The next chapter for Niantic’s Pokémon Go involves borrowing another popular element from the game series’s main installments: battling. The new trainer battles feature has been a long time coming. It was first teased with the game’s announcement more than three years ago, and it’s taken the company quite a while to get it in working shape. Niantic released some new details about the feature last week on Twitter, but at a recent press event in San Francisco, the developer broke down exactly how the new battle system will work when it launches globally later this month.
Essentially, trainer battles will be quick, roughly four-minute bouts between you and another player using three pokémon each, with the opportunity to switch between the three mid-battle. A short timer determines how often you can rotate those fighters. The other big factor will be the new leagues, with the choice between the great, ultra, or master leagues that determine how powerful the creatures you use can be, which are measured by the combat power (CP) rating.
Trainer Battles will feature two teams of three pokémon each facing off
Niantic says you’ll be able to earn up to three rewards per day by battling other human trainers, and you can also use battles to progress toward in-game medals and train your pokémon to become stronger. One of the rarest rewards from battling will be the elusive Sinnoh Stone item, which can be used to evolve certain monsters into more powerful versions from the fourth generation of Pokémon games, support for which was added back in October. There will also be a training mode you can use freely throughout the day to practice and continue powering up your pokémon with no restrictions.
One big catch is that you’ll need to be physically in the same location as another person to battle them. Like with trading, gym battles, and the many other social and outdoor aspects of the game, trainer battles will require you to physically talk to the person you want to fight against. The way this restriction is imposed is by requiring that another person’s battle code is physically scanned. Only then can a league tier be chosen, ideally through verbal agreement, and an invite sent. (Niantic is careful to stress that battle codes can’t be digitally copied or scanned from a photo.)
The battles will involve similar mechanics to raid battles, in which a series of taps initiates your basic attack and fills up your charge attack meter. Niantic is adding a new element here where you can unlock a second charge attack and choose between them, with energy being drained from a shared meter.
Image: Niantic Labs
Like in the main Pokémon games, type effectiveness — like a fire attack working better against a grass-type pokémon — is designed to be a huge factor, and it can swing battles in one direction rather quickly. It should also be noted that these are not turn-based battles like what most Pokémon fans might expect, but real-time ones. The few exceptions there are for brief pauses in the fight for charge attack animations and defensive shield items for blocking those charge attacks.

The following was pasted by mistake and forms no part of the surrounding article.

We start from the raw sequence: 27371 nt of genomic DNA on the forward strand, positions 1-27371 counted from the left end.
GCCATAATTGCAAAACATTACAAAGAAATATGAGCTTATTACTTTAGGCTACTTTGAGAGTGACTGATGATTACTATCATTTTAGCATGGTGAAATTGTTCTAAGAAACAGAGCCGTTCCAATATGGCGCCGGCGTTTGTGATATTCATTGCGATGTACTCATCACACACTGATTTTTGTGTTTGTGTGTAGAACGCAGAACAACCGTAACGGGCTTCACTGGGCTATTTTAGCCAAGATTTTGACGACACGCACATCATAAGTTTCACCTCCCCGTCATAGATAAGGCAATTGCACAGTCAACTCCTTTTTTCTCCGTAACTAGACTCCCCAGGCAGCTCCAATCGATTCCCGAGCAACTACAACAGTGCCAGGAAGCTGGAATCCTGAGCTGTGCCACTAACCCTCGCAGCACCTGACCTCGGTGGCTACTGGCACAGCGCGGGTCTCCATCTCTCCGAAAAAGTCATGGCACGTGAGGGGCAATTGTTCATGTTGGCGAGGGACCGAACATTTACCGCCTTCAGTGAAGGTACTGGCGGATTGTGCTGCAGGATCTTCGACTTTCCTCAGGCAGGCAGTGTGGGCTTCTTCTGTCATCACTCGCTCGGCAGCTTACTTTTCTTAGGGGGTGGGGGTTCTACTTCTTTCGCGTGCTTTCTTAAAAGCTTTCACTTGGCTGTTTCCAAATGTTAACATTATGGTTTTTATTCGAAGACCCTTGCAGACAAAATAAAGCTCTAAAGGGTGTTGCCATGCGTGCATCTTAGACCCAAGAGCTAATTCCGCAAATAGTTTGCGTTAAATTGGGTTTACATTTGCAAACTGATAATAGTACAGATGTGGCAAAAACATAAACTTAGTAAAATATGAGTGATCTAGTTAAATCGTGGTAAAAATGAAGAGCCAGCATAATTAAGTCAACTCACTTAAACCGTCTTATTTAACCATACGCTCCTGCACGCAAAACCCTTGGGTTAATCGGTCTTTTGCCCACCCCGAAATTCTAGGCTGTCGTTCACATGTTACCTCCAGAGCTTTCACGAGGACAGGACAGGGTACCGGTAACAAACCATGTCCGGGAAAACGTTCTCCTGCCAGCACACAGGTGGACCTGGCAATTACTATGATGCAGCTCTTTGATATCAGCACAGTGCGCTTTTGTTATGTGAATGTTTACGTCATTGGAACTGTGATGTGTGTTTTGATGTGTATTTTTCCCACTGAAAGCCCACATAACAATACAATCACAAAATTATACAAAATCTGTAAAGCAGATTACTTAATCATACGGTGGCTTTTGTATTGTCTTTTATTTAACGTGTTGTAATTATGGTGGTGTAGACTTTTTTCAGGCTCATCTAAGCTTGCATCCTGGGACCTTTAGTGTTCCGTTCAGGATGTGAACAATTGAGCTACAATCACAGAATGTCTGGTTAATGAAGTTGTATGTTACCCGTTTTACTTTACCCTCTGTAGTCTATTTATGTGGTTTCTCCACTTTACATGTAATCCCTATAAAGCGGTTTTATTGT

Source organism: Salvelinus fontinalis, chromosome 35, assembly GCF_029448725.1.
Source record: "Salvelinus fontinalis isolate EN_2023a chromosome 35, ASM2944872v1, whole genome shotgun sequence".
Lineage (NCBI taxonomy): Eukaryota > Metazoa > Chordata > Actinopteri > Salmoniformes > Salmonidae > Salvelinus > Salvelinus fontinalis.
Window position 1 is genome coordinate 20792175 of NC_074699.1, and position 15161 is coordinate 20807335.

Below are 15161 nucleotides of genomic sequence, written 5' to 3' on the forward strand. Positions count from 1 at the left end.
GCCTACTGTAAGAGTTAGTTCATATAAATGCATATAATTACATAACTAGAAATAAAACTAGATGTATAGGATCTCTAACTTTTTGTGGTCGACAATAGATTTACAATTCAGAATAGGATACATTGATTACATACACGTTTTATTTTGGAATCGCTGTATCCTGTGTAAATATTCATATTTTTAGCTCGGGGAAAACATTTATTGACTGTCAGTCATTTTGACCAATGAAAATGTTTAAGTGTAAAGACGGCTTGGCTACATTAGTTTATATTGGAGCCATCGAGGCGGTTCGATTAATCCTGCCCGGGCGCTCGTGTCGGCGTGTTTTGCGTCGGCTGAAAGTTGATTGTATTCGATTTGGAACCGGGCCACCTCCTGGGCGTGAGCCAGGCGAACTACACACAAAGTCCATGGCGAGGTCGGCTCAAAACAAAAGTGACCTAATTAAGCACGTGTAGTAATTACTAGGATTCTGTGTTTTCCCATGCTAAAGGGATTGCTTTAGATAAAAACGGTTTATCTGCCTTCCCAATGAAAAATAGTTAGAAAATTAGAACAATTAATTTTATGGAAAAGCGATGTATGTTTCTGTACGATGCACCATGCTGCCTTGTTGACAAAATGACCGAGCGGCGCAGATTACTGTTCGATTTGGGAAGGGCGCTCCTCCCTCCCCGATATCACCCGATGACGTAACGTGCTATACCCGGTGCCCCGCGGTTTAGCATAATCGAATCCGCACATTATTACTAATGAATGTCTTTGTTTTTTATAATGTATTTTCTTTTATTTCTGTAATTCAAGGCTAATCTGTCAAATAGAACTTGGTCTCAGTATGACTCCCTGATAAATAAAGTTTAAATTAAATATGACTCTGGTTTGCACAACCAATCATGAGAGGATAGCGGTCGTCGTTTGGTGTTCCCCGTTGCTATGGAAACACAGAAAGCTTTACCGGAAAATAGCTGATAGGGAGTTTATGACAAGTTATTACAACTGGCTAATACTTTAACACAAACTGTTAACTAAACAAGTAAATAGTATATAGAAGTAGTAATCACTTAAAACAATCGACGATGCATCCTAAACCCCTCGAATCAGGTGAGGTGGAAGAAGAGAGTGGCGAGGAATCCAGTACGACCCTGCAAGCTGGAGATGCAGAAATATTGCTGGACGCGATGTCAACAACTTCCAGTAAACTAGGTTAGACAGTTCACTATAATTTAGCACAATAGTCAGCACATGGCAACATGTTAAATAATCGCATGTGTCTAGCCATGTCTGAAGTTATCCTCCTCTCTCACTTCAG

There is one workaround for remote battling that Niantic designed specifically for close friends and family. Unlike trading, which is a rather passive transaction, Niantic wants battling to be something you can do to stay in touch and engage with others, even over long distances. So if you’re an Ultra or Best Friend with another player, a designation that says you’ve been friends with that person for either 30 or 90 days, you’ll be able to initiate a remote battle.
You’ll only be able to remote battle over the internet with close friends
Niantic says that when the feature launches sometime before the end of the year, it will start with players who are at the max level of 40. But as it brings more server infrastructure online to handle the load, battles will be brought to lower-level players incrementally, and Niantic doesn’t expect the rollout to take too long unless it hits some serious snags. Like with trading, Niantic is restricting the battling feature to users 13 years of age and older, which is in line with restrictions for nearly every game, social network, and similar online product due to the US’s online child privacy protections.
It’s easy to see the huge potential battling has for Pokémon Go. Niantic isn’t designing it at launch to be an ultra-competitive game mode, but the franchise contains a lot of built-in lore that could be used to make battling a core pillar. Niantic could launch a tournament series as seen in the anime, and it could also go so far as to have Elite Four standings, a fixture of the games in which the four best trainers from a fiction region are crowned and compete to keep their titles.
Niantic has no immediate plans to launch an official tournament series, the company says, and it’s going to gather player feedback before it decides to do anything formal. But because there is the existing Community Days events and the annual Go Fest gathering, Niantic says it’s “very much looking to seeing how trainers organize in the real world and create tournaments of their own within their local communities.”